Prince, Historical July 4th, Profile Pictures, More: Wednesday Afternoon Buzz, July 6, 2016


The official Web sites of musician Prince have gotten an online archive. “‘We launch with 12 of Prince’s most popular sites, but over 20 years online, Prince launched nearly 20 different websites, maintained a dozen different social media presences, participated in countless online chats and directly connected with fans around the world,’ Sam Jennings, director of the Prince Online Museum, tells Billboard. Jennings was also webmaster of Prince’s NPG Music Club website, which offered music, videos and radio shows to fans online via monthly and annual memberships from 2001 to 2006; in 2006, Prince was the winner of a Webby Lifetime Achievement Award and the NPG Music Club won a Webby Award for best celebrity/fan site.”

In development: an online archive exploring the 4th of July during the Civil War era. “The war and its aftermath brought the issues of racial equality and national identity to the fore. Americans disagreed sharply on these matters, and it was on the fourth day of July each year that they were most likely to air their opinions. Everyone could have their say: not only the political leaders and intellectuals, but ordinary men and women, black and white Americans, soldiers and civilians, immigrants and the native born. The full kaleidoscope of differing views can only be appreciated by studying the treasure trove of newspaper articles, letters, diaries and countless other primary sources that Civil War era Americans left behind. Reading the testimony of the participants, in their own words, is the only way to understand the complex history of Independence Day during America’s greatest crisis. To make these fascinating stories more accessible, a team of faculty, staff, and students at Virginia Tech is currently building an interactive online archive of primary sources covering the entire Civil War era, 1848—1877.”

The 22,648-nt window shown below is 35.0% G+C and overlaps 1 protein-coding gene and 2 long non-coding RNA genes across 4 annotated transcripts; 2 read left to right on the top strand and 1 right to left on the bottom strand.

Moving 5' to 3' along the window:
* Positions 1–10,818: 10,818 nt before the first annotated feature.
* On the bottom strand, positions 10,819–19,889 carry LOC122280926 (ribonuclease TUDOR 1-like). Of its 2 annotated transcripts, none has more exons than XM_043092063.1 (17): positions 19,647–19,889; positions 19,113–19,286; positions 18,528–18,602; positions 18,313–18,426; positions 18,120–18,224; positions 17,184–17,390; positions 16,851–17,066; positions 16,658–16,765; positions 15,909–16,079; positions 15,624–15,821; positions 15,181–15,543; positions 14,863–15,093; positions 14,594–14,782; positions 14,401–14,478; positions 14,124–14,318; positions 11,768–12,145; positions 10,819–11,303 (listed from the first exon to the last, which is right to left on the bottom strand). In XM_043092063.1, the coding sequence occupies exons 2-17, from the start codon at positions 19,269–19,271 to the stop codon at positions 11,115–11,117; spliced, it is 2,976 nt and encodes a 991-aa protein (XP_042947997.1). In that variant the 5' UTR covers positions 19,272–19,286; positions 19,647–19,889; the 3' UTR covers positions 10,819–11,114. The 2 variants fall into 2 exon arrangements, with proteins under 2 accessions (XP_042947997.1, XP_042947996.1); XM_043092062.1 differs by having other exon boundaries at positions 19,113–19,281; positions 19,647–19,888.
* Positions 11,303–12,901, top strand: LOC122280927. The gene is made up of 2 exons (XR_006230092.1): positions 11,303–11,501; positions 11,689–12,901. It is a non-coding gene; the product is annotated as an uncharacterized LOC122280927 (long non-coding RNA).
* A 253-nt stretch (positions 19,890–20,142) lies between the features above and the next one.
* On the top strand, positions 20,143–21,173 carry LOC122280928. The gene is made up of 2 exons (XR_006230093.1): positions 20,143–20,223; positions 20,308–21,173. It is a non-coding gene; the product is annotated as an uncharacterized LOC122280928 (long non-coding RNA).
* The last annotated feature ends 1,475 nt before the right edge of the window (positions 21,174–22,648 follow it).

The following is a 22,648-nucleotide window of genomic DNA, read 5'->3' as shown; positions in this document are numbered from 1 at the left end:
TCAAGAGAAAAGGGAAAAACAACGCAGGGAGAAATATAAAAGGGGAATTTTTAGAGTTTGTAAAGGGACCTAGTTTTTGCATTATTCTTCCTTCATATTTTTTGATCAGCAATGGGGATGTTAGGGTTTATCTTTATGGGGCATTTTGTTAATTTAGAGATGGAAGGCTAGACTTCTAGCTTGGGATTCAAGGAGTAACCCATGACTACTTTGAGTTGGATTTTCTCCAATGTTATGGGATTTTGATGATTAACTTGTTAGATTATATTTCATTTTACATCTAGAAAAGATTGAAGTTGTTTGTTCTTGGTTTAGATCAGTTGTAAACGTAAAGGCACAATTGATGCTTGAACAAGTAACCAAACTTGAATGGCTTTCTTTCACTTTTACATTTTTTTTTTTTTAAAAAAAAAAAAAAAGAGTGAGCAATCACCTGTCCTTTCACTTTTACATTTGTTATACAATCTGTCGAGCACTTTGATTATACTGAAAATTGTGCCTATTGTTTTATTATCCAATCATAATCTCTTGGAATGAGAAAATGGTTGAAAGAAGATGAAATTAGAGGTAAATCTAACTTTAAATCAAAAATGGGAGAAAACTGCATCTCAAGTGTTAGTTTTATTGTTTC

Possibly new, possibly only new-to-me: want to see all the profile pictures on Facebook? All of ’em? ALL ONE BILLION PLUS OF THEM? Here ya go. “A new website created by Freelance technologist Natalia Rojas brings together all 1.278,842,363 Facebook profile pictures in one place, and claims to arranged them numerically starting with Facebook Founder Mark Zuckerberg. Try it yourself.” I’m not sure how this would work. I can say there are a LOT of profile pictures here, it was fun to play in, and it was kind of comforting to zoom around the page and look at all the different people.


Twitter’s gone to Wimbledon. “It’s a match made in second screen heaven: Twitter has just launched its first sports livestream broadcast with today’s Wimbledon games.”

Another round of Yahoo bids are due today. At this writing I don’t have any news on the bids, but here’s an update on the latest. “Yahoo suitors will offer up their third round of bids tomorrow, according to sources close to the situation, yet another sluggish step in the endless process that has become the sale of the former Silicon Valley powerhouse. Remaining bidders — including Verizon and a group headed by Quicken Loans’ Dan Gilbert — have been told that the final selection process will take place around July 18.” Between this and the other moves that Verizon has been making lately on the phone side, I’ve been trying to figure out what it’s up to. Some kind of pivot, I think, but it’s murky from over here.